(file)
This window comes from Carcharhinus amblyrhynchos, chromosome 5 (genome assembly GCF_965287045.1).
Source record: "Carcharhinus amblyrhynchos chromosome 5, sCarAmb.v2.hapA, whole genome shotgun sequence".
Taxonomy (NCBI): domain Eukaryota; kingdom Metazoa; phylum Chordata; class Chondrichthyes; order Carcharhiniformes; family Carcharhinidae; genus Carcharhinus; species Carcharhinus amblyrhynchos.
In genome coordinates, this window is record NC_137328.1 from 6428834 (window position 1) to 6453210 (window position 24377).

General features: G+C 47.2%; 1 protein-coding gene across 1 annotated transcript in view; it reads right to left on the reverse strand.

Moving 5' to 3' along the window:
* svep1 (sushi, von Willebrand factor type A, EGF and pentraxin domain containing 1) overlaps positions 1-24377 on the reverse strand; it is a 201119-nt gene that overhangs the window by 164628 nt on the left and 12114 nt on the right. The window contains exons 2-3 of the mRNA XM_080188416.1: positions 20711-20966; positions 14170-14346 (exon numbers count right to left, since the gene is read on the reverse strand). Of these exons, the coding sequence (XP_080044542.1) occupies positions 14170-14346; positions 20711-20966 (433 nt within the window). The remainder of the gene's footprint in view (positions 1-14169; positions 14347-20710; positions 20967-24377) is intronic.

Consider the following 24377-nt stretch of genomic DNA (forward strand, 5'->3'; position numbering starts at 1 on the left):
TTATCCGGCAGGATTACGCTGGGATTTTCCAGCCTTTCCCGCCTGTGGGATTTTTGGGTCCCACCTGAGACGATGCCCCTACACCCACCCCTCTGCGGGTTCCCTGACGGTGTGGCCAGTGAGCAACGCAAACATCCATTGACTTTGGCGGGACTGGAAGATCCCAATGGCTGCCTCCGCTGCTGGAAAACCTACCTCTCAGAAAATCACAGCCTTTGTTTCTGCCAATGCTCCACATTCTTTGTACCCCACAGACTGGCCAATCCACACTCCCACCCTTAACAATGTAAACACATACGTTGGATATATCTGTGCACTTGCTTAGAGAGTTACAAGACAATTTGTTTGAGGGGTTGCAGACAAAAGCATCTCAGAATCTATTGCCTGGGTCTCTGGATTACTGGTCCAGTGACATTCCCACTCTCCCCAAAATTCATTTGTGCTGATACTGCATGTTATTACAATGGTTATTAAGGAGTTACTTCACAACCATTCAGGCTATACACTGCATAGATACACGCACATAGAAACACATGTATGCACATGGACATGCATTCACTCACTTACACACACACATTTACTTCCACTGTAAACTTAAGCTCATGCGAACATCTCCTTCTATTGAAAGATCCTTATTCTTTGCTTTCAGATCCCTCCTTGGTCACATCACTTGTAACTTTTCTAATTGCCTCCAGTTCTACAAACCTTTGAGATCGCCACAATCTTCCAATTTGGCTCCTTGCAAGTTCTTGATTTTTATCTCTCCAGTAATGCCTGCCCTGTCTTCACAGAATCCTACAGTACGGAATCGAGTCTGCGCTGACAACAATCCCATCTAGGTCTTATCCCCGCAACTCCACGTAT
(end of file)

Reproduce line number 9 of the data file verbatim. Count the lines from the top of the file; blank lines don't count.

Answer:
TTATCCGGCAGGATTACGCTGGGATTTTCCAGCCTTTCCCGCCTGTGGGATTTTTGGGTCCCACCTGAGACGATGCCCCTACACCCACCCCTCTGCGGGTTCCCTGACGGTGTGGCCAGTGAGCAACGCAAACATCCATTGACTTTGGCGGGACTGGAAGATCCCAATGGCTGCCTCCGCTGCTGGAAAACCTACCTCTCAGAAAATCACAGCCTTTGTTTCTGCCAATGCTCCACATTCTTTGTACCCCACAGACTGGCCAATCCACACTCCCACCCTTAACAATGTAAACACATACGTTGGATATATCTGTGCACTTGCTTAGAGAGTTACAAGACAATTTGTTTGAGGGGTTGCAGACAAAAGCATCTCAGAATCTATTGCCTGGGTCTCTGGATTACTGGTCCAGTGACATTCCCACTCTCCCCAAAATTCATTTGTGCTGATACTGCATGTTATTACAATGGTTATTAAGGAGTTACTTCACAACCATTCAGGCTATACACTGCATAGATACACGCACATAGAAACACATGTATGCACATGGACATGCATTCACTCACTTACACACACACATTTACTTCCACTGTAAACTTAAGCTCATGCGAACATCTCCTTCTATTGAAAGATCCTTATTCTTTGCTTTCAGATCCCTCCTTGGTCACATCACTTGTAACTTTTCTAATTGCCTCCAGTTCTACAAACCTTTGAGATCGCCACAATCTTCCAATTTGGCTCCTTGCAAGTTCTTGATTTTTATCTCTCCAGTAATGCCTGCCCTGTCTTCACAGAATCCTACAGTACGGAATCGAGTCTGCGCTGACAACAATCCCATCTAGGTCTTATCCCCGCAACTCCACGTAT